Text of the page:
AMY SILLMAN: Fear of Painting?

In all the hoopla surrounding the recent Amy Sillman show which just closed at Sikkema Jenkins, we've heard and read myriad discussions of the various trappings of the exhibition -- the narrative drawings, the zine, the CD, the grand concept, the paintings as illustrations of the concept -- but almost no direct discussion of the paintings themselves. As paintings do, they have sat mute, engulfed in the noise of the critical sparring. Unfortunately, the instigator of this noise was the artist herself -- apparently so intent on talking the talk and walking the walk that she loaded her show with retrograde baggage and tangential impulses -- apparently afraid to "simply" make paintings. Don't get me wrong, the large paintings in this show are impressive -- muscular, layered, searching -- great color, dynamic spatial contrasts -- if only they were allowed to be themselves, purely visual statements -- not ideas about painting. It's an aspect of much of Sillman's work that I have always found to be it's Achilles heel, her insistence on narrative -- or her inability to fully embrace the painting language without the crutch of some textual addendum. In this show, her fixation on the lightbulb symbol and search for a symbol for feeling, and all the attendant clever babble, reveals an indulgence that is way below Sillman's keen intelligence and protean talent. One wishes she would just paint.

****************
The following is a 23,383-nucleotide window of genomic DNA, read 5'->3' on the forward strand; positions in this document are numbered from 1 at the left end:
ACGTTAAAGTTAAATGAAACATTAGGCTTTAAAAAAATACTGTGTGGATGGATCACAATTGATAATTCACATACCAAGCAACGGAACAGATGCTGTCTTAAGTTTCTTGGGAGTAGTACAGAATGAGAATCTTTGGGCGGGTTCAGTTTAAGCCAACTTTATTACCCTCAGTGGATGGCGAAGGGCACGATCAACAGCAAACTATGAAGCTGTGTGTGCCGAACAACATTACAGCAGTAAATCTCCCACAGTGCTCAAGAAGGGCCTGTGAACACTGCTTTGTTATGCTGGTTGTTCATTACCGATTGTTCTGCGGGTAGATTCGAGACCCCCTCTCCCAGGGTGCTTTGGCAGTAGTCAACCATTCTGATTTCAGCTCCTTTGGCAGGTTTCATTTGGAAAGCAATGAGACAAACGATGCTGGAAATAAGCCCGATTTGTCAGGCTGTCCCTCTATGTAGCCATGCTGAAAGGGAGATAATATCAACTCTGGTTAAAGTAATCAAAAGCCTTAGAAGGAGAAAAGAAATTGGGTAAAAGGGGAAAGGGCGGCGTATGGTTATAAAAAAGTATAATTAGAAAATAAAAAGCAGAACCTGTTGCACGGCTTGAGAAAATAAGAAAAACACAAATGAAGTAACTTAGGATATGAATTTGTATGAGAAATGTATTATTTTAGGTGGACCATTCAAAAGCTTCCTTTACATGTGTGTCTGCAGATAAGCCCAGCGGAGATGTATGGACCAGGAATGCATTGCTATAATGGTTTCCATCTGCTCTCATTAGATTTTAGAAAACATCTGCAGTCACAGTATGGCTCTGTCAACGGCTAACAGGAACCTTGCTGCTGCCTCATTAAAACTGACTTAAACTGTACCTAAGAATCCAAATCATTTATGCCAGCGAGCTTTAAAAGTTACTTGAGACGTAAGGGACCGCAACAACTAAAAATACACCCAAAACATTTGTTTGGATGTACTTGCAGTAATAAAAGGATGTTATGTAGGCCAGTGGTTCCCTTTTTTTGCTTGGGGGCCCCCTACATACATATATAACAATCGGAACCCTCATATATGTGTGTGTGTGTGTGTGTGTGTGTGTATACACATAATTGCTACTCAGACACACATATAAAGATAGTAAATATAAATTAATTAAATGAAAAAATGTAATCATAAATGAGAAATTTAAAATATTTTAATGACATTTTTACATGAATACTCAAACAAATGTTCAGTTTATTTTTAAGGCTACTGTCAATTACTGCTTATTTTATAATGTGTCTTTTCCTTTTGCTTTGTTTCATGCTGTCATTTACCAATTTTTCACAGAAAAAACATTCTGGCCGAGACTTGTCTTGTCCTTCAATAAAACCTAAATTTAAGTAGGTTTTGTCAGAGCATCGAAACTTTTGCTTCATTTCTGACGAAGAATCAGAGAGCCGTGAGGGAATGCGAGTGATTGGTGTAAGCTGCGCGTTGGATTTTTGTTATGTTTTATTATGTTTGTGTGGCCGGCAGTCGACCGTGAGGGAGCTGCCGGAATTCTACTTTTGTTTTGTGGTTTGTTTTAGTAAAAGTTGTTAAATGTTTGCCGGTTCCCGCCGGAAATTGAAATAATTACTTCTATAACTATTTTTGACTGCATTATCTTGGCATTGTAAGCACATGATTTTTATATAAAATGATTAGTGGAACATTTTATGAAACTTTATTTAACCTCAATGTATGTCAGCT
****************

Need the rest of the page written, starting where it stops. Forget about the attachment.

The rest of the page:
And when she does --- look what happens...

Amy Sillman, oil on linen, 14 x 11 inches

These three tiny paintings easily disappeared into the expanse and bravado of the many large works and the walls full of drawings. But in my view, they were the saviors of the show. The massive overwrought self consciousness of the 8 ft paintings was glaring in stark contrast to the simple felt directness of these little beauties.
Amy Sillman, oil on linen, 10 x 8 inches

Amy Sillman, oil on linen, 12 x 9 inches